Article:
I was amazed when I first learned you can go swimming at Walden Pond. I mean, really, why not, just because someone lived in a little shed and wrote books there, but after hearing about it all my life it seemed too historically significant to be open to the public for recreational purposes. You may have read E.B. White's funny essay talking (as I remember it) about the clash between modern-day Walden, with its beaches and changing rooms and ice cream wrappers, and the place on which Thoreau ruminated so famously. It's like that.
Anyway, we are very fond of it. It's not too far from Boston, about a 30 minute drive, and while the beaches do get crowded on a hot day, there's always plenty of room in the water. I like to choose a really good book to bring when we go there. It feels like that kind of place, where you want something excellent to read, like a wood-paneled reading room at a public library, but outdoors.
There are two main beaches along the shore of the pond. The one by the bathhouse has a lifeguard and a roped-off swimming area; this is the domain of the very little children. Farther along the path, to the right, is the more risque "unprotected swim" beach. (When I say "beach" I mean "stretch of gritty, hard-packed dirt with lots of stones that get in your shoes.") This is where we choose to lay our towels.
On this particular visit, we sat next to a group of a type that has already become familiar to us in the Boston area - the time-warp 40-something hippies. They wore batik tunics and loose lavendar linen trousers; one of them carried a tiny, tiny baby in a cloth sling against her stomach. Also in the group was a little girl named Miriam, around 3 years old, who wore an almost-transparent white leotard as her bathing suit (which became completely transparent once she got in the water).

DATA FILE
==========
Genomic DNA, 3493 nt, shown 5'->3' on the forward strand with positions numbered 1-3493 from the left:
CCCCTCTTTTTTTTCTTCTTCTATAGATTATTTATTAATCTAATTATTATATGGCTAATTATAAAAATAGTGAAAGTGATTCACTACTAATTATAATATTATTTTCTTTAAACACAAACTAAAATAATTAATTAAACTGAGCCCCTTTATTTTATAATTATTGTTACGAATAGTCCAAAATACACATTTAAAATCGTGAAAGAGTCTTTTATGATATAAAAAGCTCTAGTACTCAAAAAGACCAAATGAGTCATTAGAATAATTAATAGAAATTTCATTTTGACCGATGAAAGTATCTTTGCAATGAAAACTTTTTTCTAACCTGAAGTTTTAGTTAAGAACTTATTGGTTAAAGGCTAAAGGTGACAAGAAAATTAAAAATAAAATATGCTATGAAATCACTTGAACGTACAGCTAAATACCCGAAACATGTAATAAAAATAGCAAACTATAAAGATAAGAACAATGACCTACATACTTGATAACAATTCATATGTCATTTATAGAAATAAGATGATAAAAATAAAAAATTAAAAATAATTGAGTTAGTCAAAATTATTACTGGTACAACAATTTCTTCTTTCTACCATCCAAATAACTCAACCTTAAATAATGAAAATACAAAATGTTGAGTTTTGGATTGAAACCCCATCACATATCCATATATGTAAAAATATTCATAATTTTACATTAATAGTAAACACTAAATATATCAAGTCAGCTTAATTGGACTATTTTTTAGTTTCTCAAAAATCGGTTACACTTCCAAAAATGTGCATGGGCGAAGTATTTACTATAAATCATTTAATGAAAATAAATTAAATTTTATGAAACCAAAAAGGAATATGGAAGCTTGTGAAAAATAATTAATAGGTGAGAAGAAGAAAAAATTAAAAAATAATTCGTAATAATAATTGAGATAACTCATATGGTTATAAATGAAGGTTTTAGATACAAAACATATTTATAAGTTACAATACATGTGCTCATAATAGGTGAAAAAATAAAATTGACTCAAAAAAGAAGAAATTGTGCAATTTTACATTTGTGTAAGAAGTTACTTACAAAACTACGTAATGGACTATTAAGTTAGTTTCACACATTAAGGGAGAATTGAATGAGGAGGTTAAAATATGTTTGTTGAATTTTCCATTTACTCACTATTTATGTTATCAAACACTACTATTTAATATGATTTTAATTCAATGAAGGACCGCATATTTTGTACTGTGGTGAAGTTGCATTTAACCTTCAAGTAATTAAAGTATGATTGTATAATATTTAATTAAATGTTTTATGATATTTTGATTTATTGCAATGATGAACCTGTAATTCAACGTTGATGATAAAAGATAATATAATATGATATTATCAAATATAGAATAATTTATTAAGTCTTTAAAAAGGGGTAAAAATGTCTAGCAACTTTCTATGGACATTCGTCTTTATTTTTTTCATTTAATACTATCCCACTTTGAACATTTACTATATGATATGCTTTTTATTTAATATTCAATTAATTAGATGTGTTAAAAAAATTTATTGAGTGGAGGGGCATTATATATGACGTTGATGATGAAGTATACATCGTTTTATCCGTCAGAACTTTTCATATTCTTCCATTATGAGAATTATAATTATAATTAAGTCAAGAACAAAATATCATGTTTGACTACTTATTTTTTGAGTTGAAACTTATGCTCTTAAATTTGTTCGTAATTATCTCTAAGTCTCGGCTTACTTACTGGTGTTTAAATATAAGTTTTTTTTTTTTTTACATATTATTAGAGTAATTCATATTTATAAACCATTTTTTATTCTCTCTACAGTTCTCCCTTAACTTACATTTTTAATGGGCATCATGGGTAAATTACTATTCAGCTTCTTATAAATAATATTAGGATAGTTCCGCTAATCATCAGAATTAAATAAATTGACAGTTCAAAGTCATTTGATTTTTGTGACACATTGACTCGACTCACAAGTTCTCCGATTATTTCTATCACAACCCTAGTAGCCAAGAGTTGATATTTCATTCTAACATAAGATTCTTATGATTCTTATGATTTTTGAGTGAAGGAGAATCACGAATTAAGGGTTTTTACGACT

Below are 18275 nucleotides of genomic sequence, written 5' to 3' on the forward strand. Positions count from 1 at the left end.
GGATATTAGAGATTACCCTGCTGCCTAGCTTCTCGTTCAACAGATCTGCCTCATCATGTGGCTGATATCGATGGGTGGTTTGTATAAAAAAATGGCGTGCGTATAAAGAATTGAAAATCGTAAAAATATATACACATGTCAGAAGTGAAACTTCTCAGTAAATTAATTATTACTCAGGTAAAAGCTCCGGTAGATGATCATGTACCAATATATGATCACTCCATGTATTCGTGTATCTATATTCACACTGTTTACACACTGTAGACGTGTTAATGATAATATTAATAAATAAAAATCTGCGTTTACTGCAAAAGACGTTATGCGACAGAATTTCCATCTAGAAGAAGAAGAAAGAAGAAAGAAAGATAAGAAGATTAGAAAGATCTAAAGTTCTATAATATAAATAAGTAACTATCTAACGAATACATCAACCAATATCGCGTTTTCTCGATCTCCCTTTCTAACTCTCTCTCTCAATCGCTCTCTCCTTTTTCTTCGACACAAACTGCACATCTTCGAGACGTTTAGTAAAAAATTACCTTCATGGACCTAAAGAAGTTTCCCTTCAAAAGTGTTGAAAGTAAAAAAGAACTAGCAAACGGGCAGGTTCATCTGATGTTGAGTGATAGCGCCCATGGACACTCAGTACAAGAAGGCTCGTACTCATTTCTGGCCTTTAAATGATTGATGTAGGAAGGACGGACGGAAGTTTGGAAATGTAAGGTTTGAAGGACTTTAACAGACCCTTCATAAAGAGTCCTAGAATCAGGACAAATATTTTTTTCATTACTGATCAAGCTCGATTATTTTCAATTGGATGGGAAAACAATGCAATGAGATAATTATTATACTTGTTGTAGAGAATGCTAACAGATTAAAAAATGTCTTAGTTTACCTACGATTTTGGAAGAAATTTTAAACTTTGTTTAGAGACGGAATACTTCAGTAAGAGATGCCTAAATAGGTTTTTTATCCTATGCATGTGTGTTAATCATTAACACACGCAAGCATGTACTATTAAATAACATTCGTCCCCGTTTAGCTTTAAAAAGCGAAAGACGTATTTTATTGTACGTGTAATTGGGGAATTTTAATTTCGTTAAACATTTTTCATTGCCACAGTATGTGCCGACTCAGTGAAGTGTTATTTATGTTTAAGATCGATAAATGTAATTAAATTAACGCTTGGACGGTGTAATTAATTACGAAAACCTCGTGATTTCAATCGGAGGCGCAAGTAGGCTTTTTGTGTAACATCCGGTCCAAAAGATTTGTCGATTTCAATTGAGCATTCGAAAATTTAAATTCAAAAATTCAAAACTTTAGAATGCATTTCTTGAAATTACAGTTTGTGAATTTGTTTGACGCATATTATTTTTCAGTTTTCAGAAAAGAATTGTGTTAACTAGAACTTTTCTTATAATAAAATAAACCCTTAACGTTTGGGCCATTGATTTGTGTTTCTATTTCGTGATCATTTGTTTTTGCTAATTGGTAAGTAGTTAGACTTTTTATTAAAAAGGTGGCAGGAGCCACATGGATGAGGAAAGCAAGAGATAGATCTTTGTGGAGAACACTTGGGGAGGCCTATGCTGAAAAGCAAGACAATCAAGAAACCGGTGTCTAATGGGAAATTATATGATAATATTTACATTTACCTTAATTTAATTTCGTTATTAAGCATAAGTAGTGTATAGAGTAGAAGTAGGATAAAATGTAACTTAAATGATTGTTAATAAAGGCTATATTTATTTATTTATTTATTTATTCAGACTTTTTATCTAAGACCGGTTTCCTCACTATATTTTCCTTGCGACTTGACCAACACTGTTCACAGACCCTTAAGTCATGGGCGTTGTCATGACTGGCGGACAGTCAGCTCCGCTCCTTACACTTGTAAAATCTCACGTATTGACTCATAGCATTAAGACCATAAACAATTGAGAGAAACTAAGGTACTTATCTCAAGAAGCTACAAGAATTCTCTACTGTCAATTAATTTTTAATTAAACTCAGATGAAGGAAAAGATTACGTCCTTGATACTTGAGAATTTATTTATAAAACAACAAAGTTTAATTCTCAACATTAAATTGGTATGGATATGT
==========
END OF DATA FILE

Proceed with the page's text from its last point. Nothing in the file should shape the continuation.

This outing turned out to be in celebration of her half-birthday, and the adults made a big fuss about how "all her friends" were there in her honor, though we thought it was a tad pitiful that all her friends were over 40. Not much fun for little Miriam. She was a good sport though - she didn't seem in the least disappointed to be blowing out a candle stuck in the middle of a bowl of fruit salad, and was not puzzled when the grown-ups chose to sing "Happy Birthday" to the tune of "Jump Down Spin Around Pick a Bale of Cotton." I wonder if the hippies knew they were singing an old slave song. After that they sang it again, but in Hebrew.
If you want to escape the fruit salad crowd and you have a bit of luck, you may be able to claim one of the private stone-step landings that lead down into the water, scattered at points around the pond.
People paddle around next to the steps, or else drape clothes and towels across them to stake ownership while they launch out into the depths. Sometimes you'll see a lone person perched on them, dangling toes in the water, reading a book, or smoking a cigarette, or both.
The cabin that Thoreau lived in (and built) is no longer standing, but there's a replica across the road. It's quite small.
Inside are a writing desk, a chair, an iron stove, a bed with a stern gray-wool blanket.
The actual site of the cabin is about half-way around the pond from the bathhouse, near where the train now passes by. It's marked by a large heap of stones placed there in memorial by visitors over the years. The true footprint of the house was uncovered years after this tradition began; its outline and the location of Thoreau's hearth are marked out several yards away from the cairn.
Do these ducks give a damn who did or didn't use to live at Walden Pond?
I think not.